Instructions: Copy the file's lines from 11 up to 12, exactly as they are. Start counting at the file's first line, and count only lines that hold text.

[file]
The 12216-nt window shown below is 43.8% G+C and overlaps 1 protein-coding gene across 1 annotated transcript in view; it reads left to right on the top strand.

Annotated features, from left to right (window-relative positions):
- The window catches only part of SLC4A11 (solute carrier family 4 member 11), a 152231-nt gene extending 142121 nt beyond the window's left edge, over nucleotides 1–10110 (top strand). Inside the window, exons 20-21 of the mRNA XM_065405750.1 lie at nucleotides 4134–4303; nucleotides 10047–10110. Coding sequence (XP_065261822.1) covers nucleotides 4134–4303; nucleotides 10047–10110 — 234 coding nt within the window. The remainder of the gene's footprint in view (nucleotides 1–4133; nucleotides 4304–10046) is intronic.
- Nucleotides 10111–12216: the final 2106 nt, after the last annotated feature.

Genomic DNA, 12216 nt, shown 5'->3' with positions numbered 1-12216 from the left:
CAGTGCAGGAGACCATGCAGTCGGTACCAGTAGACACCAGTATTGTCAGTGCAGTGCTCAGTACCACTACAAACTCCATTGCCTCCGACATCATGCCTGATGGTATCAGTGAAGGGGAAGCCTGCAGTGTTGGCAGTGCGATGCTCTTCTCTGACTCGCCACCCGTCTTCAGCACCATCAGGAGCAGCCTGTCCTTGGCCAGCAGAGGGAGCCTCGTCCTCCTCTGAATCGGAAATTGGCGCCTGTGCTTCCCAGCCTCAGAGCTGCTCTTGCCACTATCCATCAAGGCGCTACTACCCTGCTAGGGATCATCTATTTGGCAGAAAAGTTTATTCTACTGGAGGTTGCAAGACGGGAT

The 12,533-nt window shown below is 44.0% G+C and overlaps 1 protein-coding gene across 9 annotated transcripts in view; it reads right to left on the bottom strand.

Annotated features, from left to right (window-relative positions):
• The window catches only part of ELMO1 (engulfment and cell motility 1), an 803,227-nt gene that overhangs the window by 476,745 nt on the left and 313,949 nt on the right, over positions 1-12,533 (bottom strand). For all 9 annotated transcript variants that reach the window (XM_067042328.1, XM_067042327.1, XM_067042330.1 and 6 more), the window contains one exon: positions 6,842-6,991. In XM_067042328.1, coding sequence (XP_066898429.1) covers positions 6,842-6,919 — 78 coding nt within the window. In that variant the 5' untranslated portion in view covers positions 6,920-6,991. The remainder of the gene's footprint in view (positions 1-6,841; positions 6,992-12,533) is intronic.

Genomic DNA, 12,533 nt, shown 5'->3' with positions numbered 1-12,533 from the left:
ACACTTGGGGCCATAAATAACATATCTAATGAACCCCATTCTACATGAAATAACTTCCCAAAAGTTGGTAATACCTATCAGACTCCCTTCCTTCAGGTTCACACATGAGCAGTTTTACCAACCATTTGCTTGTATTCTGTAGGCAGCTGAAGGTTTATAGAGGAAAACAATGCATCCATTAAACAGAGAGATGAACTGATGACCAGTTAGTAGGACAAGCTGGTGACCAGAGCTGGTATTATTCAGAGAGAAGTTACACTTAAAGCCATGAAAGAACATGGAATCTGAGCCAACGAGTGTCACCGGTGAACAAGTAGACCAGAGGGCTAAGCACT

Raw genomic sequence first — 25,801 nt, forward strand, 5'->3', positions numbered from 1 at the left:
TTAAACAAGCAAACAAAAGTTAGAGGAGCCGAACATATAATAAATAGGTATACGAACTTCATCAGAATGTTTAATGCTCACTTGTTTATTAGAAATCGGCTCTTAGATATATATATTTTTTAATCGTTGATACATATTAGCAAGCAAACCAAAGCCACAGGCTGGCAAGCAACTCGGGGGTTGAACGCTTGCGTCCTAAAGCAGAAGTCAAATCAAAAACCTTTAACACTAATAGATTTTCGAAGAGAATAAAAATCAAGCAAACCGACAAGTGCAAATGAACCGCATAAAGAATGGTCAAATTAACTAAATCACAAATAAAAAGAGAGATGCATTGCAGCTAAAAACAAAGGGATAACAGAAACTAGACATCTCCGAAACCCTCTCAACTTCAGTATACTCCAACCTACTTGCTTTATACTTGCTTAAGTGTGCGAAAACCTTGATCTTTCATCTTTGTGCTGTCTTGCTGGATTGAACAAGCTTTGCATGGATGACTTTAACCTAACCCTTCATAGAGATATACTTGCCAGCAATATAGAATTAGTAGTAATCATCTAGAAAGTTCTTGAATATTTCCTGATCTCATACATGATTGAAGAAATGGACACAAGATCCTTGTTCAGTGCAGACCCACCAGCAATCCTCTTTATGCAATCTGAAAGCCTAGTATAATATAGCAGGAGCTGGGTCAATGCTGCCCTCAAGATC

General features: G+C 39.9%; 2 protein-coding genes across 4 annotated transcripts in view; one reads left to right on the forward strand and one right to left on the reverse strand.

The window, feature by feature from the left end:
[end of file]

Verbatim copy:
ACACTTGGGGCCATAAATAACATATCTAATGAACCCCATTCTACATGAAATAACTTCCCAAAAGTTGGTAATACCTATCAGACTCCCTTCCTTCAGGTTCACACATGAGCAGTTTTACCAACCATTTGCTTGTATTCTGTAGGCAGCTGAAGGTTTATAGAGGAAAACAATGCATCCATTAAACAGAGAGATGAACTGATGACCAGTTAGTAGGACAAGCTGGTGACCAGAGCTGGTATTATTCAGAGAGAAGTTACACTTAAAGCCATGAAAGAACATGGAATCTGAGCCAACGAGTGTCACCGGTGAACAAGTAGACCAGAGGGCTAAGCACT

Raw genomic sequence first — 25,801 nt, forward strand, 5'->3', positions numbered from 1 at the left: